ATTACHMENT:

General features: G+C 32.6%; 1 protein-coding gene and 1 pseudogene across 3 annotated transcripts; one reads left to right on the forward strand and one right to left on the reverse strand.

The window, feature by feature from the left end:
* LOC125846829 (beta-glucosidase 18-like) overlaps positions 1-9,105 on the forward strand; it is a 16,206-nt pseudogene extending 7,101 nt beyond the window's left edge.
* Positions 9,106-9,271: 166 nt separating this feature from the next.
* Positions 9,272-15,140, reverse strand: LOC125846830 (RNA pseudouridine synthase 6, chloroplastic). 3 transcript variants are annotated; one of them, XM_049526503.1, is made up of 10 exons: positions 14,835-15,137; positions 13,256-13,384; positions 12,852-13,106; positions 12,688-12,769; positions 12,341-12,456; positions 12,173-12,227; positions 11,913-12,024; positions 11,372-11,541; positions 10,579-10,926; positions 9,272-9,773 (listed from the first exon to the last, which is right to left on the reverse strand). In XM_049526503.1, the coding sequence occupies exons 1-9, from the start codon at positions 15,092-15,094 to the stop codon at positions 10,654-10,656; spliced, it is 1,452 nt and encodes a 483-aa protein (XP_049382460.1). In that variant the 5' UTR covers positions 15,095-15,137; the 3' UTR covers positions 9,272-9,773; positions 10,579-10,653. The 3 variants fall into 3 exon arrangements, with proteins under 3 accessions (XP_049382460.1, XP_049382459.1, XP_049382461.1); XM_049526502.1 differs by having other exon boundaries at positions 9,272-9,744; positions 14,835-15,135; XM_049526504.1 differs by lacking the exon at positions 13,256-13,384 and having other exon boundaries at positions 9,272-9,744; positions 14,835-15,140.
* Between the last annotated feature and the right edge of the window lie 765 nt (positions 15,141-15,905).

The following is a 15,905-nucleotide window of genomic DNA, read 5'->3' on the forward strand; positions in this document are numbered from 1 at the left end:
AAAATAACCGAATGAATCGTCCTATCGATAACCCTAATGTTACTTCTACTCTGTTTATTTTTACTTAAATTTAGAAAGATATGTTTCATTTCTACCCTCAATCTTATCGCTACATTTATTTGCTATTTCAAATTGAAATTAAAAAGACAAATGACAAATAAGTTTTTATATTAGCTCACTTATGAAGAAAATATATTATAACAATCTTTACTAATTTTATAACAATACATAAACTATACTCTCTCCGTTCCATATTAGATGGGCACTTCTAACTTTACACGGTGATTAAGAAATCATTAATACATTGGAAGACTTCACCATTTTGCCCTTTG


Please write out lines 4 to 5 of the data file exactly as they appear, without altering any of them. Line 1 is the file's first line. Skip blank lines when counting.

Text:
* Positions 9,106-9,271: 166 nt separating this feature from the next.
* Positions 9,272-15,140, reverse strand: LOC125846830 (RNA pseudouridine synthase 6, chloroplastic). 3 transcript variants are annotated; one of them, XM_049526503.1, is made up of 10 exons: positions 14,835-15,137; positions 13,256-13,384; positions 12,852-13,106; positions 12,688-12,769; positions 12,341-12,456; positions 12,173-12,227; positions 11,913-12,024; positions 11,372-11,541; positions 10,579-10,926; positions 9,272-9,773 (listed from the first exon to the last, which is right to left on the reverse strand). In XM_049526503.1, the coding sequence occupies exons 1-9, from the start codon at positions 15,092-15,094 to the stop codon at positions 10,654-10,656; spliced, it is 1,452 nt and encodes a 483-aa protein (XP_049382460.1). In that variant the 5' UTR covers positions 15,095-15,137; the 3' UTR covers positions 9,272-9,773; positions 10,579-10,653. The 3 variants fall into 3 exon arrangements, with proteins under 3 accessions (XP_049382460.1, XP_049382459.1, XP_049382461.1); XM_049526502.1 differs by having other exon boundaries at positions 9,272-9,744; positions 14,835-15,135; XM_049526504.1 differs by lacking the exon at positions 13,256-13,384 and having other exon boundaries at positions 9,272-9,744; positions 14,835-15,140.